— Occurred just off Miami Beach at about 2:30 p.m. Monday.
— Witnesses said the plane exploded in flames.
— Amateur video obtained by a cable new network showed the main part of the aircraft slamming into water.
— The video also showed flaming object trailing thick black smoke.
— Carried two crew members and 18 passengers, including three infants.
— Took off at about 2:30 p.m. from Miami.
— Destination: the island of Bimini in the Bahamas.
SEARCH, RECOVERY, RESCUE, WRECKAGE
— Coast Guard said 19 bodies found.
— Scuba divers and rescuers in speedboats struggled to reach the victims,
— As evening fell, no sign that anyone survived.
— Main part of fuselage was submerged in about 35 feet of water.
— Coast Guardsmen and emergency workers wearing protective suits hauled bodies up from rescue boats.
— Law enforcement speedboats, divers and helicopters took part.
— Joined by others in private boats, on personal watercraft and on surfboards.
— Sandy Rodriguez, 14: saw the plane flying low with white smoke trailing from it and flames coming from the bottom.
— Rodriguez says right wing fell off as the plane went down.
— Surfer Maurice D'Giovianna: "It exploded in the air and one of the wings flew out of there."
— D'Giovianni said: "The other part of the plane was on fire and it just went straight down."
— Coast Guard spokesman Dana Warr saw the crash.
—Warr: "Everything looked normal, I saw the aircraft take off like it does every other times.
—Warr: "I didn't think anything of it when I saw the black smoke from the pier, until I then heard the Coast Guard alarms go off."
— Propeller-driven seaplane.
— Twin-engine Grumman G-73T Turbine Mallard.
— Built in 1947.
— FAA records show plane registered to Seaplane Adventures LLC in Greenwich, Conn.
— Clean safety record with no reported incidents for more than 21 years.
— Engines converted from older piston-driven models to turboprops.
— Company says there were upgrades in avionics.
— The National Transportation Safety Board sent a team to investigate.
— FBI sent agents to assist in the investigation if needed.
— FBI says no immediate indication of terrorism or sabotage.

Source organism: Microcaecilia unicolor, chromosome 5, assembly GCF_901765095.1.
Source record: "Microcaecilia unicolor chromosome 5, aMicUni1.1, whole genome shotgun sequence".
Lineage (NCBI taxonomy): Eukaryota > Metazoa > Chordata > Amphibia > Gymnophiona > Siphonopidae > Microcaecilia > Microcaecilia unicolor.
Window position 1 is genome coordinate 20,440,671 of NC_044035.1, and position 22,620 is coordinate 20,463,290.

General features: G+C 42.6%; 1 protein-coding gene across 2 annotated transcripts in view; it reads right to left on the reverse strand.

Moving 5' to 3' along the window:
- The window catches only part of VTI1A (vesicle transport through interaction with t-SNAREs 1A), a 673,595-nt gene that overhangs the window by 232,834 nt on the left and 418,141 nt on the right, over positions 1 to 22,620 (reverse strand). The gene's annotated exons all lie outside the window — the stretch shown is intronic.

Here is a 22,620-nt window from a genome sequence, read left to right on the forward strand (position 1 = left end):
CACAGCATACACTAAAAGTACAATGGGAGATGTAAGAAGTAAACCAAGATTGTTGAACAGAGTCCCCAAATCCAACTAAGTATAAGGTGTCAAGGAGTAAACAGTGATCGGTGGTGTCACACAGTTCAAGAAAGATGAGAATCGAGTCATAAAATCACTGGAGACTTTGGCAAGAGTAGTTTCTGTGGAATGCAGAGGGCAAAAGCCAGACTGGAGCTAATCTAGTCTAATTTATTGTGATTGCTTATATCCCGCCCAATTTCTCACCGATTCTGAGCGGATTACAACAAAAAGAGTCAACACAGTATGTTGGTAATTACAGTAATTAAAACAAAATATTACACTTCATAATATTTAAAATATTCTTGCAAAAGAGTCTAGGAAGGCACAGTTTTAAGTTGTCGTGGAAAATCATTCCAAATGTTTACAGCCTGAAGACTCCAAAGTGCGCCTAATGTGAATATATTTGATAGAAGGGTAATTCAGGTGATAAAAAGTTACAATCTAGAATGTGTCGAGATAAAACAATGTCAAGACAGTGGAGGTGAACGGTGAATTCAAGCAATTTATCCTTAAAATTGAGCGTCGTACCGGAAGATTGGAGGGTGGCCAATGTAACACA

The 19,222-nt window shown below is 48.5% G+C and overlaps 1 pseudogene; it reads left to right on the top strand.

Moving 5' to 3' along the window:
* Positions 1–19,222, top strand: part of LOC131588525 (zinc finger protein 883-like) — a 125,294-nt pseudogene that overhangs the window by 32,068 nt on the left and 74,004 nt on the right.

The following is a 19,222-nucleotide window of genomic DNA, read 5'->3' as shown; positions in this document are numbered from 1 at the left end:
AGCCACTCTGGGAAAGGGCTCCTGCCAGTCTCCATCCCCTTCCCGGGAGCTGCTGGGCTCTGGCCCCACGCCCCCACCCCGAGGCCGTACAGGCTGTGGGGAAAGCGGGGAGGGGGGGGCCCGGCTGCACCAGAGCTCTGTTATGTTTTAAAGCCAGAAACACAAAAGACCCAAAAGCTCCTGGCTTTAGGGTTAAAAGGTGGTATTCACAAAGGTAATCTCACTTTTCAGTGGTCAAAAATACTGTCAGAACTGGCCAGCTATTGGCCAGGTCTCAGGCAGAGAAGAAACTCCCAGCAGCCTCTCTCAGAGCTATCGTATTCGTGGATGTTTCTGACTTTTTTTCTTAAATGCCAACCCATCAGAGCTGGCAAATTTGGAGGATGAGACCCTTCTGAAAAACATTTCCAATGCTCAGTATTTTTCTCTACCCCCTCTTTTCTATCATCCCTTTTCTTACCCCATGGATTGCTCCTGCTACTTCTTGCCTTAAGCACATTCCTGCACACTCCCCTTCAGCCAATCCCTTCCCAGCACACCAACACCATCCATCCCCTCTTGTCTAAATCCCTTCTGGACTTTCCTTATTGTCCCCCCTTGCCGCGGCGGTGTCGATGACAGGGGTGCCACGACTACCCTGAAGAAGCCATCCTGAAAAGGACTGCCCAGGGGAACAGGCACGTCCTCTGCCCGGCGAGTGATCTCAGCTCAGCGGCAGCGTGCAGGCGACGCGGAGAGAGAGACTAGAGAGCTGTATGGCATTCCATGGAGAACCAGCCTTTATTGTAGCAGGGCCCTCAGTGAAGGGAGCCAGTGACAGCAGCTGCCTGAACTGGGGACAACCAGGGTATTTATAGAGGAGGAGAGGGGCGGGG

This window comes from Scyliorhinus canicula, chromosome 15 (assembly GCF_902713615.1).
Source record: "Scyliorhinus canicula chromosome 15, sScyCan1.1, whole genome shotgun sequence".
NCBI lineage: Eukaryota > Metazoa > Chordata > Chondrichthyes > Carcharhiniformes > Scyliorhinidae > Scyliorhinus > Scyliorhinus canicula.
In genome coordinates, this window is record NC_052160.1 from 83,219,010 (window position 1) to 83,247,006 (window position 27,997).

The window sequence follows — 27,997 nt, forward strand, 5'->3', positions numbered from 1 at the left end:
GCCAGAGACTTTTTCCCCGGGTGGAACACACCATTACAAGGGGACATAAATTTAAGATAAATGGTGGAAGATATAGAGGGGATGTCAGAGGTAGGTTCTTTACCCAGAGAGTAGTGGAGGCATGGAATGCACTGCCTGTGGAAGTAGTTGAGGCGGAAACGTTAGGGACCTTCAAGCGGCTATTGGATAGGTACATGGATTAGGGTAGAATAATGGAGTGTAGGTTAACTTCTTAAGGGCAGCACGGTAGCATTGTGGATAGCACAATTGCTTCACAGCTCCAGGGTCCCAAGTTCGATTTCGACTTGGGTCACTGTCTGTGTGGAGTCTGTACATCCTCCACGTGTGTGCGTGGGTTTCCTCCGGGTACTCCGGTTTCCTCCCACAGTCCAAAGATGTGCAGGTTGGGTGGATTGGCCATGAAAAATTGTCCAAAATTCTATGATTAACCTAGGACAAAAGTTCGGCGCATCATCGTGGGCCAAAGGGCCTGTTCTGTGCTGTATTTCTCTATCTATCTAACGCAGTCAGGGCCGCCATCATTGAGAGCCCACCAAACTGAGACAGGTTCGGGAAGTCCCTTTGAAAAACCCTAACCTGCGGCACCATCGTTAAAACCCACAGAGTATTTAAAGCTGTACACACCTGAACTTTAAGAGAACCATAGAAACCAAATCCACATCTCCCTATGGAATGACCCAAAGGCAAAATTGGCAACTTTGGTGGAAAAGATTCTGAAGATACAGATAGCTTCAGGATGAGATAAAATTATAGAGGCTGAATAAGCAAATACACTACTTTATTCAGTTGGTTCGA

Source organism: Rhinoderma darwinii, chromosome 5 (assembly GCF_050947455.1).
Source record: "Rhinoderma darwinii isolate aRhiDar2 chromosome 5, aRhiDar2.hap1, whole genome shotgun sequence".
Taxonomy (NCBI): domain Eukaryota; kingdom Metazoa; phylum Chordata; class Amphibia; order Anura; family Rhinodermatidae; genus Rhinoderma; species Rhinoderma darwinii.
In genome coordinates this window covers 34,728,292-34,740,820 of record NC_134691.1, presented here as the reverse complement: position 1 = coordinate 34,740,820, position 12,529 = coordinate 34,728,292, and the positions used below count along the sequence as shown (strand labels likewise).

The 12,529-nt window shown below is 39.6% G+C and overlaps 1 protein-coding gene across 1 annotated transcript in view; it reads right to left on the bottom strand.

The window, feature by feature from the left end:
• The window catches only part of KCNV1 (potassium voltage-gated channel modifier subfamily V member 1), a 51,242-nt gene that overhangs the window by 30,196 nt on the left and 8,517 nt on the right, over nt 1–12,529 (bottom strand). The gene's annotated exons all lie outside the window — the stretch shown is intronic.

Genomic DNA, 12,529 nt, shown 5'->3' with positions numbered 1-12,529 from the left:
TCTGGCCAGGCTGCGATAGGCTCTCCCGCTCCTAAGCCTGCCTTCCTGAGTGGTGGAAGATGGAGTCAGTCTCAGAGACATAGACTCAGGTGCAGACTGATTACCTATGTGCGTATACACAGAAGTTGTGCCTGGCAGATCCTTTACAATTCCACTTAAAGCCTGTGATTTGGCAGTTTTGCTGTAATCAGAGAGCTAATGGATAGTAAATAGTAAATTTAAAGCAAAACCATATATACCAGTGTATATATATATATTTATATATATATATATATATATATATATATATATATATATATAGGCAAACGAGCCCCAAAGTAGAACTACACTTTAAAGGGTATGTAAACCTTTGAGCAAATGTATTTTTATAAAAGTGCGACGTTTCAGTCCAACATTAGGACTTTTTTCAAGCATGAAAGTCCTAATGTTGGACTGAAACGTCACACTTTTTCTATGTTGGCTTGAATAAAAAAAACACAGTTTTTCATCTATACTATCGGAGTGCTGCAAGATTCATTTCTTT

— Federal security official says airline not required to conduct federal security screening of passengers and their luggage.
— Weather: The skies were cloudy, but there was no rain or lightning.
— Plane operated by Chalk's Ocean Airways plane.
— Chalk's Ocean Airways flies between Miami and the Bahamas.
— Uses planes that take off and land on the water.
— Chalk's aircraft have been featured in TV shows such as "Miami Vice."
— Founded by Arthur "Pappy" Chalk in 1919.
— Airline thrived during Prohibition, taking bootleggers, their customers and customs agents to Bimini.
— Airline says most famous regular passenger was Ernest Hemingway who flew to Bimini to go big-game fishing.
— One of its planes was hijacked to Cuba in 1974.
— The company has since had a policy of not carrying enough fuel to get to Havana.
— Past owners have included Resorts International, Donald Trump and Merv Griffin.
— Owner as of 1995 was Seth Atwood of United Capital Corporation of Illinois/Atwood Enterprises.
— Chalk's Website says it operates 17-passenger Turbine Mallards.
— Website says it was in the midst of an "extensive refurbishment" of its airline fleet.
— Company says it was the airline's first accident with a passenger fatality.
— NTSB database indicates no deadly accidents involving passengers for Chalk's since 1982, when the database began.
— Chalk's only crash involving fatalities happened in 1994, when two pilots died in a crash of their seaplane near Key West.